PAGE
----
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It was a month into my thru hike when I first struggled “mentally” on trail. The honeymoon phase was well over and done with. Reality was setting in. Hiking 8-10 hours a day was not as inspiring as I imagined. It was going to be hard work. You see, I was ready for things to be tough. But when I fell off the trail into a pile of rocks, got 2nd degree sunburn, felt really lonely, camped with hikers who ended up having a physical blowout, and battled the pains of my first round of extensor tendinitis all in the first day of hiking through the Smokies – it was hard to accept that THIS was what I was signing up for. I sat and cried to myself as I filtered my water thinking, “You’re not even at mile 200, and you already feel like this. Is this how it’s going to be until the end?” . The answer was yes and no. Yes ➡️ It’s going to feel like everything is falling apart every now and then. That’s just life. You’re going to feel like shit. I doubt anyone has gone through 5 months of their life without shitty days. No. ➡️ I wasn’t going to be in the Smokies forever. All of the things I was lamenting over were fixable. R.I.C.E would help my tendinitis, Aloe would soothe my sunburn, hiking away from those guys would put me at ease, and pushing on north would introduce me to new hikers. And falling down mountains… I guess try not to do that anymore? They say never quit on a bad day. Even a couple bad days. Hell, even a week or more. Things turn around eventually. I can attest to that. Those first few days in the Smokies were awful. But the morning I climbed up to Clingmans I felt better. The air was cool and the dew on the trees glittered underneath the sunlight. I saw a lot of new faces who were keen to chat away on our breaks. The trees changed from maple to pine. Things weren’t so bad. So I kept going and decided that yes – this is where I want to be ⛰ . #appalachiantrail #appalachianmountains #trektheat #atstrong #smokeymountainsnationalpark #appalachiantrailconservancy #tennessee #womenwhohike #optoutside #georgiatomaine #thruhike #hikertrash #atclassof2019 #thetrek #rei #backcountry #outdoor #blog #nature #fitness #osprey #hiking #outdoorwomen #withguthook #explore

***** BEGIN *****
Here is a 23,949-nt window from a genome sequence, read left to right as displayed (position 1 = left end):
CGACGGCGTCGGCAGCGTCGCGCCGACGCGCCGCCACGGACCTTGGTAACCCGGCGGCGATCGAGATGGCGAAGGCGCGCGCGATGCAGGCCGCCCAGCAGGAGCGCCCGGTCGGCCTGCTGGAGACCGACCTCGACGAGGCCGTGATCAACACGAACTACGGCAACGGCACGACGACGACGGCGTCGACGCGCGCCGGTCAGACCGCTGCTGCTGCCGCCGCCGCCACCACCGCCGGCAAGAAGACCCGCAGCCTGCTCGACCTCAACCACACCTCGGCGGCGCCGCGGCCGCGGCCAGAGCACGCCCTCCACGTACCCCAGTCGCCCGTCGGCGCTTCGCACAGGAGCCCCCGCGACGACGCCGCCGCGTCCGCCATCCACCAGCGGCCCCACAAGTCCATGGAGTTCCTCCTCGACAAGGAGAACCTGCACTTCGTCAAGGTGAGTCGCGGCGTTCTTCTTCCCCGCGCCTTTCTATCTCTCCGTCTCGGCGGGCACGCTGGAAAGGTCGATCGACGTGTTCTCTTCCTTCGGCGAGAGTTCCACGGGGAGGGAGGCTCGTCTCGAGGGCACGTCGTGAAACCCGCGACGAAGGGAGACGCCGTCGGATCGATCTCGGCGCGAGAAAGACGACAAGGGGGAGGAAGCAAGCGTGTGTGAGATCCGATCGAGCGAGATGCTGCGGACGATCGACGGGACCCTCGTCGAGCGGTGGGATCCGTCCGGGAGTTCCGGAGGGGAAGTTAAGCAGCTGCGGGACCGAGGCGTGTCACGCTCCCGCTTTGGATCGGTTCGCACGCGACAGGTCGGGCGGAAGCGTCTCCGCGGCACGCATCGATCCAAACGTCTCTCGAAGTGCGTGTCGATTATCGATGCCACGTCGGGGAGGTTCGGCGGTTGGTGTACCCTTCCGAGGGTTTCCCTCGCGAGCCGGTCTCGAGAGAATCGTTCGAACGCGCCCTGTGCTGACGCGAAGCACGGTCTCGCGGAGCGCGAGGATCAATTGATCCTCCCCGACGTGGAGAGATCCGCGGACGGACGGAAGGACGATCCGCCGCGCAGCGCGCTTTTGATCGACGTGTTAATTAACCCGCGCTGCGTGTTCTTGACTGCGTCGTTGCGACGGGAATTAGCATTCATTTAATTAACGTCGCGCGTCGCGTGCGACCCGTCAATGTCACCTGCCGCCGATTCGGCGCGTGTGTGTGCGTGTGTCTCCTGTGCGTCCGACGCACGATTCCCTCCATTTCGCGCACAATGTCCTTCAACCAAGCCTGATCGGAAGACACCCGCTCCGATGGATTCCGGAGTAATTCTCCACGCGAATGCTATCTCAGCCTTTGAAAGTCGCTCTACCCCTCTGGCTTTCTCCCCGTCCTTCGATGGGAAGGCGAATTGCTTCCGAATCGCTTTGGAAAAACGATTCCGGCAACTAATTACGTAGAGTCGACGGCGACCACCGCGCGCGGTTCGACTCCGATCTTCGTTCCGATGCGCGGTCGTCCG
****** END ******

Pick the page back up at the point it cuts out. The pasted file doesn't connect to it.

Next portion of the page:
A post shared by Michaela | Kidney (@mightbemichaela) on